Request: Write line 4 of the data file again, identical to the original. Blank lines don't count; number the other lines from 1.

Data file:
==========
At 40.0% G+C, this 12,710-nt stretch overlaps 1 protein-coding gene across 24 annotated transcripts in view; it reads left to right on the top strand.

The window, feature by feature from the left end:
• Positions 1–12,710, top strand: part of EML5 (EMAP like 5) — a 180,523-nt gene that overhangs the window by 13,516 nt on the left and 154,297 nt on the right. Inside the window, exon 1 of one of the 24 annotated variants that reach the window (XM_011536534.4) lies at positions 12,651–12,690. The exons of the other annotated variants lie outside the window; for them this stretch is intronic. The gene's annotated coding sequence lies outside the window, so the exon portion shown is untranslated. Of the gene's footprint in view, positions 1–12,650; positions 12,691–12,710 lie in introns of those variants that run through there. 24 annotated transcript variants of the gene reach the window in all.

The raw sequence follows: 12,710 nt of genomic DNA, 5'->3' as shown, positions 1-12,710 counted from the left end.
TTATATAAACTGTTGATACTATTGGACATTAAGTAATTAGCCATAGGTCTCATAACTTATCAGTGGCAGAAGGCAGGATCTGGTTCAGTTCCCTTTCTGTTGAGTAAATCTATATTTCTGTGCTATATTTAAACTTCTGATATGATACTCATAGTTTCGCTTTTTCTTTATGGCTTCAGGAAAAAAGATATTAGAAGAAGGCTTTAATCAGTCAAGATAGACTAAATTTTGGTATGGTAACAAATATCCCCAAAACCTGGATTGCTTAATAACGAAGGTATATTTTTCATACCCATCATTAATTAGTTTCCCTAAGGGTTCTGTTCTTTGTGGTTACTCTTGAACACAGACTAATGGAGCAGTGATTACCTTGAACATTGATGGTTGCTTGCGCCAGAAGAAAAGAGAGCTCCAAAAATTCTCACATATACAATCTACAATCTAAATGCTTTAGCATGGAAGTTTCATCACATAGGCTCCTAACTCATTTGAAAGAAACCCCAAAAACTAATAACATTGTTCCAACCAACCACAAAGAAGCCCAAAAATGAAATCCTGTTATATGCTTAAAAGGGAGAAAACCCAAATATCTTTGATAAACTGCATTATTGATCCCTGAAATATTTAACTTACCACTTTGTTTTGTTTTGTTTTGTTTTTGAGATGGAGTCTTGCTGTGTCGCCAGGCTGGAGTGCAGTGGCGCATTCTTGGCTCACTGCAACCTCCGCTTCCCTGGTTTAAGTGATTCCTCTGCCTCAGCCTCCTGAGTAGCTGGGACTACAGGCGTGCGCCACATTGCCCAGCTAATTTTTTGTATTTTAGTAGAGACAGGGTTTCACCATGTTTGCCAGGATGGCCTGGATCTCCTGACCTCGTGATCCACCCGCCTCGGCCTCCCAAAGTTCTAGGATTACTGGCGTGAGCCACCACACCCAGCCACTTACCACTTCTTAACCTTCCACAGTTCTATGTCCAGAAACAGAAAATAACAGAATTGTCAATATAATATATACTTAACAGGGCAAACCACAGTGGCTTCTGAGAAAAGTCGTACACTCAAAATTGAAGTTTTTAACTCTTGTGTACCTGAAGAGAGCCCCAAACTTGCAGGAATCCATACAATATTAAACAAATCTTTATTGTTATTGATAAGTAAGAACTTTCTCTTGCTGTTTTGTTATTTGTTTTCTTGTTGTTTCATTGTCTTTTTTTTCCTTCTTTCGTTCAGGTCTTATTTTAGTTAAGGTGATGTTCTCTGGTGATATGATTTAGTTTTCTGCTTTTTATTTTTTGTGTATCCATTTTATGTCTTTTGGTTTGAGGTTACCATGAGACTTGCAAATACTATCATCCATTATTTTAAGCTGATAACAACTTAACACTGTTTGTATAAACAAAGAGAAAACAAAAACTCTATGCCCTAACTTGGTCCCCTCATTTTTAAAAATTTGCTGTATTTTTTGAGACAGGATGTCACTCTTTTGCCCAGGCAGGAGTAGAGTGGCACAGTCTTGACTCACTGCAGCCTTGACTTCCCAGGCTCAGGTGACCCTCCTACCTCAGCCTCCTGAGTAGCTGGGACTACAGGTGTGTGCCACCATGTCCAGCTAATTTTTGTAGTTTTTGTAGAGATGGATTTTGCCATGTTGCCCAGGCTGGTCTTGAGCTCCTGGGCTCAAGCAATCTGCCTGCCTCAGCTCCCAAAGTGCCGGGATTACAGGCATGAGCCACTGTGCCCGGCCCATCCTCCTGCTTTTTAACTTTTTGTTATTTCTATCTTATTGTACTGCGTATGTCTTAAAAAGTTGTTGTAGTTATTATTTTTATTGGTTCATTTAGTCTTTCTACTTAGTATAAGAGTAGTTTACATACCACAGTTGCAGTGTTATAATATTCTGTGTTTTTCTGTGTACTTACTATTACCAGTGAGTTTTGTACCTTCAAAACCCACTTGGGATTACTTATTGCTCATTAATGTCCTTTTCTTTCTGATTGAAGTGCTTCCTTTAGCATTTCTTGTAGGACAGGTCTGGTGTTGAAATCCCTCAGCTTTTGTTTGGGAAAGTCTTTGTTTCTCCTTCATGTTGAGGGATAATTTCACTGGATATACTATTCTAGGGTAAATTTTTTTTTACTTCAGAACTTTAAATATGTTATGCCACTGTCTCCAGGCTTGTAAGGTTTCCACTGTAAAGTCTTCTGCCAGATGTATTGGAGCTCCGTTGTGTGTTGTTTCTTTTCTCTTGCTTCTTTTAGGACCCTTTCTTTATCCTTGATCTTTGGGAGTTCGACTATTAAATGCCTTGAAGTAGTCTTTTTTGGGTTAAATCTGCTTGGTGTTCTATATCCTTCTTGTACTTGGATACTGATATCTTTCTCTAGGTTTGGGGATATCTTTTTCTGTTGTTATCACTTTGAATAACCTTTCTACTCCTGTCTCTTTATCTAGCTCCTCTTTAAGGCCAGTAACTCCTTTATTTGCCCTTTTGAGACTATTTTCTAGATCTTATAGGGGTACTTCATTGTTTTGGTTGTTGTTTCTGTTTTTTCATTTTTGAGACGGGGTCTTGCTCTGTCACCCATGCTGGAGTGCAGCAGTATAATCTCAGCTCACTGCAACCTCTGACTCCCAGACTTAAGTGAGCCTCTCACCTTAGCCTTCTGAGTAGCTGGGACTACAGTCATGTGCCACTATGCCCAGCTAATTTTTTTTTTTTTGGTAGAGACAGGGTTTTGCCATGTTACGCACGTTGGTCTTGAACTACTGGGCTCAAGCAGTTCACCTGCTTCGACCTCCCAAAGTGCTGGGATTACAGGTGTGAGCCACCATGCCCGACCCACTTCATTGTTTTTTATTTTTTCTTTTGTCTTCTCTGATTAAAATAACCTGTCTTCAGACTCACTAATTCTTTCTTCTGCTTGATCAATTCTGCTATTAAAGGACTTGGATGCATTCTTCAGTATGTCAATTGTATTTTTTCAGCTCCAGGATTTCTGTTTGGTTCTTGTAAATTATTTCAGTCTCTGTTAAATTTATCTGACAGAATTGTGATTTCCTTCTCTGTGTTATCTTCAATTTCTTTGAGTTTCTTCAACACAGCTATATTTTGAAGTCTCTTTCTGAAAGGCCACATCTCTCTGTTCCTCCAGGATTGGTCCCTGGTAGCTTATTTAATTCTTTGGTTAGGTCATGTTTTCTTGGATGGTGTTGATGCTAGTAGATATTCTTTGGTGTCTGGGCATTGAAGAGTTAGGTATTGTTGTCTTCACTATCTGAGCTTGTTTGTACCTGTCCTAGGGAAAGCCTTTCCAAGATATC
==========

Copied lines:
The raw sequence follows: 12,710 nt of genomic DNA, 5'->3' as shown, positions 1-12,710 counted from the left end.